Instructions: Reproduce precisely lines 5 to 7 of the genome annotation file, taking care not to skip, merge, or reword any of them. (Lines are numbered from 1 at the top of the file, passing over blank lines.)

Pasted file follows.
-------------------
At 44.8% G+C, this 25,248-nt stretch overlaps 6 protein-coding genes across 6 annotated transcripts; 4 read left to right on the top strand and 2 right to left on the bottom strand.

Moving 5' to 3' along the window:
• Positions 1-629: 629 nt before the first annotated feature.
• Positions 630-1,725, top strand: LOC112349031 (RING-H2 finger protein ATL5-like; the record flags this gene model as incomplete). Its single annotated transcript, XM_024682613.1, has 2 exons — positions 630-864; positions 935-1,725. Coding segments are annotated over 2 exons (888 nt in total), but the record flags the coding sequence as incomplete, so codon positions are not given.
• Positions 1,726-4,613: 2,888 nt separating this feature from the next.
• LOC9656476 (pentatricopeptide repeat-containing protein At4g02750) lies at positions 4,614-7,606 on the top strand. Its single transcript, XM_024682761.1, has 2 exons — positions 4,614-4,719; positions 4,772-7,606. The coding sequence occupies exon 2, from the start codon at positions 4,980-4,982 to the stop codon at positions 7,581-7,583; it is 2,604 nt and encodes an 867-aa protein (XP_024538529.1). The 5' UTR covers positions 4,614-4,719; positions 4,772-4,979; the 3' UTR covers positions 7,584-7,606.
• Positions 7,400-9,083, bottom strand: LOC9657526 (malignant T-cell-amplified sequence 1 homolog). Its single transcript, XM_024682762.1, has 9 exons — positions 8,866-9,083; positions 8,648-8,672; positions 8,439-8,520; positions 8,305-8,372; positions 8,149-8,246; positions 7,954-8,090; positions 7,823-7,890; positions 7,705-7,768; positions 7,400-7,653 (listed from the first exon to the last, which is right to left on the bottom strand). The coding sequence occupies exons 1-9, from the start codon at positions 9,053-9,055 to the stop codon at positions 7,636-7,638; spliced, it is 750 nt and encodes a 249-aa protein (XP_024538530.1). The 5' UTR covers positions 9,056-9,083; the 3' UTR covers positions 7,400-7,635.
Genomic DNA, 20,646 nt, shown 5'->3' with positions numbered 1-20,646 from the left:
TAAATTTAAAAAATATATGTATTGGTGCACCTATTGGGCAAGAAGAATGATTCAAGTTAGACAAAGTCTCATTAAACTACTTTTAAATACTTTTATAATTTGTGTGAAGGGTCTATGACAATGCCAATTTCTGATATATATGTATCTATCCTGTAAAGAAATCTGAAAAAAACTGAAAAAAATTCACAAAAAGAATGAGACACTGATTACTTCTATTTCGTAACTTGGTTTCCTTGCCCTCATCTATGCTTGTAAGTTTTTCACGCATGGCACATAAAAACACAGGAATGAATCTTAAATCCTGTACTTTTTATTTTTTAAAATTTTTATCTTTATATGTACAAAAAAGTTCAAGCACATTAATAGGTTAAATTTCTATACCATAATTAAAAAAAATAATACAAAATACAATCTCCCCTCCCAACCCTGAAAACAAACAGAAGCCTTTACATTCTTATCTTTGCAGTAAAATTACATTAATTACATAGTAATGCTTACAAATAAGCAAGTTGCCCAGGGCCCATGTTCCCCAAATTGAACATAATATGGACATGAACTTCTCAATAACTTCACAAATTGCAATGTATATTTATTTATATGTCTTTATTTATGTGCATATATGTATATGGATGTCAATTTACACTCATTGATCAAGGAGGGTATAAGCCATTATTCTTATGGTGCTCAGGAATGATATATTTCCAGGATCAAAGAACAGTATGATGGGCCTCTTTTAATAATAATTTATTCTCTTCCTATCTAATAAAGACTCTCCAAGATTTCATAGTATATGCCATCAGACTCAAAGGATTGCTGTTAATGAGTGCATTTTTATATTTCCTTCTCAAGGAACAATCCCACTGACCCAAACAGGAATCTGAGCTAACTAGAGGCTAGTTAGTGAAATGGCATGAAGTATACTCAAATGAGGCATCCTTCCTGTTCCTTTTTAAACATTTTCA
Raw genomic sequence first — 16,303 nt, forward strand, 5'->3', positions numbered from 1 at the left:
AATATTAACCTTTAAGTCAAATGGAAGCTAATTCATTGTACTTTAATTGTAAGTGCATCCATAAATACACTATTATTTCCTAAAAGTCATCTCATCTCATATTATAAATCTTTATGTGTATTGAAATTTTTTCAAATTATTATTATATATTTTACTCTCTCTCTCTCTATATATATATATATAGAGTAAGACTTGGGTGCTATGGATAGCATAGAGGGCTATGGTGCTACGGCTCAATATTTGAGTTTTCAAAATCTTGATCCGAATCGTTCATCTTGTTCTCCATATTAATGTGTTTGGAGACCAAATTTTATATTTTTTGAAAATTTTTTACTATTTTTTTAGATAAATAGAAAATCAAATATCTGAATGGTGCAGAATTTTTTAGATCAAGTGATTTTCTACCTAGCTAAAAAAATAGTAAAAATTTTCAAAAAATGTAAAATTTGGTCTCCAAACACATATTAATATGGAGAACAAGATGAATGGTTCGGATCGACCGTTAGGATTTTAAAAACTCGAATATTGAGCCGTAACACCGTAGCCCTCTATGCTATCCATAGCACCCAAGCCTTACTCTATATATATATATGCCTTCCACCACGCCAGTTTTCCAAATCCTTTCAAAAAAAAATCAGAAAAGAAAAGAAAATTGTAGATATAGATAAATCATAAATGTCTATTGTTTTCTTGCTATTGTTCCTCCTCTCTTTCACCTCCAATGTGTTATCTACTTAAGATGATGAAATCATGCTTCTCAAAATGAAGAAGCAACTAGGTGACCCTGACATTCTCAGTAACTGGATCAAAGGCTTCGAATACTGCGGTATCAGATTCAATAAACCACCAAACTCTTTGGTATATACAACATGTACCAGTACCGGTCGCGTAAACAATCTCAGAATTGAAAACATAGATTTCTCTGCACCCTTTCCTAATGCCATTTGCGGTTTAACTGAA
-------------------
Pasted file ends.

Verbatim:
• Positions 1,726-4,613: 2,888 nt separating this feature from the next.
• LOC9656476 (pentatricopeptide repeat-containing protein At4g02750) lies at positions 4,614-7,606 on the top strand. Its single transcript, XM_024682761.1, has 2 exons — positions 4,614-4,719; positions 4,772-7,606. The coding sequence occupies exon 2, from the start codon at positions 4,980-4,982 to the stop codon at positions 7,581-7,583; it is 2,604 nt and encodes an 867-aa protein (XP_024538529.1). The 5' UTR covers positions 4,614-4,719; positions 4,772-4,979; the 3' UTR covers positions 7,584-7,606.
• Positions 7,400-9,083, bottom strand: LOC9657526 (malignant T-cell-amplified sequence 1 homolog). Its single transcript, XM_024682762.1, has 9 exons — positions 8,866-9,083; positions 8,648-8,672; positions 8,439-8,520; positions 8,305-8,372; positions 8,149-8,246; positions 7,954-8,090; positions 7,823-7,890; positions 7,705-7,768; positions 7,400-7,653 (listed from the first exon to the last, which is right to left on the bottom strand). The coding sequence occupies exons 1-9, from the start codon at positions 9,053-9,055 to the stop codon at positions 7,636-7,638; spliced, it is 750 nt and encodes a 249-aa protein (XP_024538530.1). The 5' UTR covers positions 9,056-9,083; the 3' UTR covers positions 7,400-7,635.